Trump's Ed Secretary Betsy DeVos touts online learning and cyber charter schools as a viable alternative to public schools. But her support for these virtual schools and the private companies that run them, may have more to do with her and her husband's investment portfolio than with any positive results for students.
This from Politico:
K12 is the company DeVos and her husband had an “investment interest” in, according to paperwork released in 2006 by her husband’s unsuccessful gubernatorial campaign in Michigan. A DeVos spokeswoman did not respond to questions about the size of the investment, which is not listed as current in her federal disclosure forms.She and her husband invested in virtual school powerhouse K12 Inc. before she became secretary. At least two of the school choice groups DeVos helped found, Great Lakes Education Project and the American Federation for Children, pushed for virtual charters — including in DeVos’ home state of Michigan.
But while cyber school companies generally are reaping big profits, K12 Inc. stock has been a bust.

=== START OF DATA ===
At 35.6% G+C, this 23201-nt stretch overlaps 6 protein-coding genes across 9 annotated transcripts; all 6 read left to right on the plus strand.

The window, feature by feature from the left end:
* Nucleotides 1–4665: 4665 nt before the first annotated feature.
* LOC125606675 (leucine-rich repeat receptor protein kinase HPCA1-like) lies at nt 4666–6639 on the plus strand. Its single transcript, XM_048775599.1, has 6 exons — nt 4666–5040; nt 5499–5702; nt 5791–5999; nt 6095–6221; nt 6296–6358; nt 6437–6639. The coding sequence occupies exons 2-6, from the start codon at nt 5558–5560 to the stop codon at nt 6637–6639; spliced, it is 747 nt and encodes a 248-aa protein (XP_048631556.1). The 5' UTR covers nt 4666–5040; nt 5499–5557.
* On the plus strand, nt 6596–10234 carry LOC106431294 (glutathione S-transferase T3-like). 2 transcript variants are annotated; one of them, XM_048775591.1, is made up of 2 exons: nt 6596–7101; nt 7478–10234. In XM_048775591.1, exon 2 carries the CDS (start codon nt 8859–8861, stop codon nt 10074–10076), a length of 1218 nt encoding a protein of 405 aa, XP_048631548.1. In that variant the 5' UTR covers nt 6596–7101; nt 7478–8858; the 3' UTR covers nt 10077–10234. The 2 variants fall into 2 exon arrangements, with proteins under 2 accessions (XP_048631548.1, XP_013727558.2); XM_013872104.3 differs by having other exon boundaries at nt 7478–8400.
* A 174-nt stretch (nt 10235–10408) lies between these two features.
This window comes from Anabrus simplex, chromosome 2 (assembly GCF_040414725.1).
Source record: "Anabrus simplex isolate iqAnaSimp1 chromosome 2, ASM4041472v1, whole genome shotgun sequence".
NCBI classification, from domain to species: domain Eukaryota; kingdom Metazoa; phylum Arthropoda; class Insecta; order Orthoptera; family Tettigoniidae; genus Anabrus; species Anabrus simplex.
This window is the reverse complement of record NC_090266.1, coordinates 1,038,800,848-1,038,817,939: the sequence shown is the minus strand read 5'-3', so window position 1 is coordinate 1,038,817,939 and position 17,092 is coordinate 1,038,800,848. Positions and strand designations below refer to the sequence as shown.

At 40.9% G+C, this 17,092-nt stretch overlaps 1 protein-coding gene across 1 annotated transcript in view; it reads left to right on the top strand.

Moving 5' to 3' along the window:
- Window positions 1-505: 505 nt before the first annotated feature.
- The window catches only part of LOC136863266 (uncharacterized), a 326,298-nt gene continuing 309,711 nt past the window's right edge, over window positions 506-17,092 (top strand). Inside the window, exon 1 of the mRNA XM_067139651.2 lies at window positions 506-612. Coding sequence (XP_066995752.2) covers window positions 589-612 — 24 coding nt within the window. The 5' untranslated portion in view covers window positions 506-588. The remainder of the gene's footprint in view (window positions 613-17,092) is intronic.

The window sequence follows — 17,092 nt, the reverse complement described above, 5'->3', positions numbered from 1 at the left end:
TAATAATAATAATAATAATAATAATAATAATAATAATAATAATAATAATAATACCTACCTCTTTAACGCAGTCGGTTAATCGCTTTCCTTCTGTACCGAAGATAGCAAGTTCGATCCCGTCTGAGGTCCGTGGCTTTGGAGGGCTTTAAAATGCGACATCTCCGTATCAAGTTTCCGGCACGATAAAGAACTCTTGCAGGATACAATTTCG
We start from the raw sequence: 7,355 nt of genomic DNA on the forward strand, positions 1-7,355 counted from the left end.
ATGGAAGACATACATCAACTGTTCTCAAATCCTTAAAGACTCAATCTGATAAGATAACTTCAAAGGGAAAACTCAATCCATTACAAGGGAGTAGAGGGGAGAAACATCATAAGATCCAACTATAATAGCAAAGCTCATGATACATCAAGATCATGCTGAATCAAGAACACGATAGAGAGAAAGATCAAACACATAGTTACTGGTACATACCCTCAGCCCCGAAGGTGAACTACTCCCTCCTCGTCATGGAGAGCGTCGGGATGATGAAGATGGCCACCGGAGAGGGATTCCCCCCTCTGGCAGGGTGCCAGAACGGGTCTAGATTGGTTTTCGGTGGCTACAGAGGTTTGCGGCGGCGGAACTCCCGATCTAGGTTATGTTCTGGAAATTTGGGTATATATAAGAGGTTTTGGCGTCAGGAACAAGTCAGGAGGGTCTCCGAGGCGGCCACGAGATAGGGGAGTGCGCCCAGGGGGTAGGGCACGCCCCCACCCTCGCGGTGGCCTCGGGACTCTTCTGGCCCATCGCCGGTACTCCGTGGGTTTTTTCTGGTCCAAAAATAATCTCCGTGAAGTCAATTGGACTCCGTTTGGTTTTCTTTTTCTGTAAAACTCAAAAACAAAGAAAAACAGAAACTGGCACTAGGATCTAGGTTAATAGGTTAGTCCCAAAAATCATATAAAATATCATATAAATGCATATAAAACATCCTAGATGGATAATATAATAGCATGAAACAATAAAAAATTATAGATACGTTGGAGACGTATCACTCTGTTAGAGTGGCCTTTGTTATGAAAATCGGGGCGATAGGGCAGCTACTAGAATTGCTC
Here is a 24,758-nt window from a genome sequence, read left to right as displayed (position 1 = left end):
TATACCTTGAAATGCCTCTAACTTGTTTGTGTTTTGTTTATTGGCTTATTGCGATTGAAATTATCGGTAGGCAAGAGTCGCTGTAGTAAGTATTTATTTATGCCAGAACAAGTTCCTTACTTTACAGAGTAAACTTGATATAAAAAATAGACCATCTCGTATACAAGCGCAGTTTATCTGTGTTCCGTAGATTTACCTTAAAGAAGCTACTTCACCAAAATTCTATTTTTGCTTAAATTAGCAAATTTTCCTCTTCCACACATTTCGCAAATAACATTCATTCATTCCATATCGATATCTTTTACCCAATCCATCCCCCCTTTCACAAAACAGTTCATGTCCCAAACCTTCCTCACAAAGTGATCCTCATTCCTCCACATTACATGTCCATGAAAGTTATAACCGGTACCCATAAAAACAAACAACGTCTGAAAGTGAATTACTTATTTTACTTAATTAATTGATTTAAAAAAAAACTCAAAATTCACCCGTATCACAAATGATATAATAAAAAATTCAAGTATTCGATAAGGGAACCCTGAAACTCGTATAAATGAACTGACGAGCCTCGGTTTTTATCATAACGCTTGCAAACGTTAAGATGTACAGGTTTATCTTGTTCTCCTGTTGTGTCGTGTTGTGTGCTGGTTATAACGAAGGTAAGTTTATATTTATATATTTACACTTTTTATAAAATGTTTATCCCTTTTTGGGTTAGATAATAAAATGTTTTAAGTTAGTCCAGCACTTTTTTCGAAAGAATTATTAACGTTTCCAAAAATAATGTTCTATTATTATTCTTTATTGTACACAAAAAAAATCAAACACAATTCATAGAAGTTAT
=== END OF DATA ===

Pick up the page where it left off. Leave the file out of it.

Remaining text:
As for measurable student learning, the cyber schools' results in state after state, from Florida to Pennsylvania, have lagged far behind face-to-face public schools.
In Pennsylvania, where more than 30,000 kids are enrolled in virtual charter schools, the graduation rate is a dismal 48 percent. Not one virtual charter school meets the state’s “passing” benchmark. And the founder of one of the state’s largest virtual schools pleaded guilty to a tax crime last year.
K12 Inc. in particular, has been a sewer of corruption since it was founded by former GOP education sec William Bennett. The company was forced to remove Bennett as chairman of its directors following a series of racist remarks and gambling scandals which threatened the company's marketability.
K12 Inc. has been under investigation by the Government Accountability Office (GAO), the investigative arm of Congress, which has been looking into K12's involvement in a project that received an improper multimillion-dollar grant from the Department of Education during Bennett's tenure at the firm.